The problem with books and videos is that you can’t do anything else while you’re doing them, right? When you’re reading, you’re reading. When you’re watching a video, you can be distracted, but you have to pay attention to the video. But, if you’re listening to a podcast, you can be driving a forklift or a long haul trunk, or you can be exercising or doing the dishes. And so what that means is that podcasts free up, say, two hours a day, for people to engage in education activities that they wouldn’t otherwise be able to engage in, and that’s about one-eight of people’s lives.

So podcasts hand people one-eighth of their life back, to engage in high-level education. I thought, "well, people actually want to do this. There’s a massive market for high-level intellectual engagement, that’s much deeper and more desperate, let’s say, than anyone suspected." We really saw that in Vancouver. I mean, the discussion I had with Sam Harris, the two discussions—we talked about the relationship between facts and values, and science and religion more peripherally. But the dialog was conducted approximately at the level, I would say, of a pretty rigorous PhD defense.

We were only suppose to talk for an hour and go to Q&A, but the crowd didn’t want us to stop, so we talked, the first night, for two and a half hours, and the second night for two and a half hours. The crowd was 100 per cent on board the entire time. It wasn’t because Sam was winning or I was winning. Neither of us, in fact, were trying to win: we were trying to learn something, and we were actually trying to learn something. We weren’t just pretending to do that. The place erupted at the end, and I think one of the things I’ve realized in the last couple of days, as I’ve been thinking this through, is the narrow bandwidth of TV has made us think we’re stupider than we are. People have a real hunger for deep intellectual dialog, and that can be met with these new technologies. That has revolutionary significance, and that’s starting to unfold.

BW: I wonder about… You love to quote this line, this Nietzsche line, that anyone who has a "why" to live for can endure almost any "how".

JP: Yeah.

BW: What’s your "why"? What’s driving you? You are the most busy man—I mean, to get you here… Wherever you were last night, and in Portland tomorrow… I don't know how you’re alive, frankly, right now. What is driving you? What is this relentless drive, and what are you pushing toward?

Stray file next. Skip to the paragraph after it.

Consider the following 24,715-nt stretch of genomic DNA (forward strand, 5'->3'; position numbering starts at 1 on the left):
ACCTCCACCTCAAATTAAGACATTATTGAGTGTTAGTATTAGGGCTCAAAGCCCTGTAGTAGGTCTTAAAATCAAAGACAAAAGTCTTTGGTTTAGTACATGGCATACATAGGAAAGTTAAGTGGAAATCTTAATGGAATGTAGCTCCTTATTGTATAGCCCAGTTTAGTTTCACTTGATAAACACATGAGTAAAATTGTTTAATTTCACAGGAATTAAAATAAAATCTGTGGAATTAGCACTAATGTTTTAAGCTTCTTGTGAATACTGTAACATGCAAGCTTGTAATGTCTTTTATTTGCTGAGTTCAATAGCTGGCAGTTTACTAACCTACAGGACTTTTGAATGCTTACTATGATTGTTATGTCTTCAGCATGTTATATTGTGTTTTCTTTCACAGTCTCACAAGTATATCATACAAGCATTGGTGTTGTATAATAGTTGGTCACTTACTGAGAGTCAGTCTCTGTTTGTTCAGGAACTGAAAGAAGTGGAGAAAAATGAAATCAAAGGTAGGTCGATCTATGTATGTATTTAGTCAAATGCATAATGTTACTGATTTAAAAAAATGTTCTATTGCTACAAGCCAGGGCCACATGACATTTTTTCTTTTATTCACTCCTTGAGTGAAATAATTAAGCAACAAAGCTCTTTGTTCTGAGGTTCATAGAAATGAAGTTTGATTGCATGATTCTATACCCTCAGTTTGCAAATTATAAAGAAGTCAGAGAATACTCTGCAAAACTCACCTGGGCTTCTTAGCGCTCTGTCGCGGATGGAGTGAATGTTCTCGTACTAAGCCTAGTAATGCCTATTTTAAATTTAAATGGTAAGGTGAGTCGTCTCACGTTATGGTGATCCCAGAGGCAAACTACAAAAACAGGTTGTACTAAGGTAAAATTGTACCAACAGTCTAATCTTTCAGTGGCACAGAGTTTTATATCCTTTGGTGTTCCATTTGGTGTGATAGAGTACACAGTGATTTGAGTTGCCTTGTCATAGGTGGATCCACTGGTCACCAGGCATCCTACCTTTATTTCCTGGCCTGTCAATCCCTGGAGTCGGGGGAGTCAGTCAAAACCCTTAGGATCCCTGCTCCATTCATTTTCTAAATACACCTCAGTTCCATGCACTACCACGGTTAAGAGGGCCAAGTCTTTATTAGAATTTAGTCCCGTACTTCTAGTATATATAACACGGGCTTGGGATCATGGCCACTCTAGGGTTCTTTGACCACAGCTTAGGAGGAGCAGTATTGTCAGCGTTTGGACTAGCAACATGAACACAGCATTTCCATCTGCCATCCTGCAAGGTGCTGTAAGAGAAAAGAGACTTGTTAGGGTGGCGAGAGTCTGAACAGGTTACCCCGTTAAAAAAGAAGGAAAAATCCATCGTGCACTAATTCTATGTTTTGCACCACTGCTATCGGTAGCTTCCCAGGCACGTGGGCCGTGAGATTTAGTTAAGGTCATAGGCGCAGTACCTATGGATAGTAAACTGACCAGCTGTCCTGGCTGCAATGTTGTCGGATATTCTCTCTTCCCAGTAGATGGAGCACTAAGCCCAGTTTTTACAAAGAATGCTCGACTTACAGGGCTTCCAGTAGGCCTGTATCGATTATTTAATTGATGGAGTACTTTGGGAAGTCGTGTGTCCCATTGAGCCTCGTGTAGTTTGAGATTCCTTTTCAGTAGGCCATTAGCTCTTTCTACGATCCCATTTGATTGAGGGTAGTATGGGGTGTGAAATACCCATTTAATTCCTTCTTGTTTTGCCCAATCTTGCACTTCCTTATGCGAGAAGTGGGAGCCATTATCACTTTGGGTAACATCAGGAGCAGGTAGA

JP: I’m trying to… Well, I spent 15 years writing the first book I wrote, which is called Maps of Meaning. It’s akin to 12 Rules for Life, although it’s a much more difficult book. The audio version of that book is out now, by the way. It’s been out since June 12th. If you liked 12 Rules or you were interested in it, you could try that. I think the audio version is much more accessible, because it's a difficult book. Getting the cadences of the sentences right is an aid to comprehension. I spent 15 years writing that book, about three hours a day writing, and a lot more time reading.

I was interested in solving a problem. I was interested in the great atrocities of the 20th century: the ones that were committed on the right and the ones that were committed on the left. But I was interested in it psychologically. What that means was, had I been there, what could have I done to not participate? So that’s what I’ve been trying to figure out; because, for me, what happened in Nazi Germany, and what happened in the Gulag Archipelago, and in Maoist China—many places—was a sufficient definition of "hell"—convincing, as well. I wanted to understand what the opposite of that was, and not sociologically or politically or economically, because I think that, in the final analysis, those levels of explanation are insufficient. But psychologically, "how is it that you must conduct yourself in the world, so that if the opportunity to participate in such things arises, you won’t?"

When the holocaust museums went up, there was a motto that went up along with them, which was, "never forget". I thought, "yeah, fair enough. But you can’t remember what you don’t understand." So I wanted to understand it. When people read history, they either read it as detached observer, or they tend to read it as, well, maybe, the heroic protagonist. People like to imagine that they would be Schindler in Schindler’s List, but that’s wrong. The probability that you’ll be the perpetrator is much higher, especially merely the perpetrator that’s ensconced in silence, when silence is not the appropriate thing.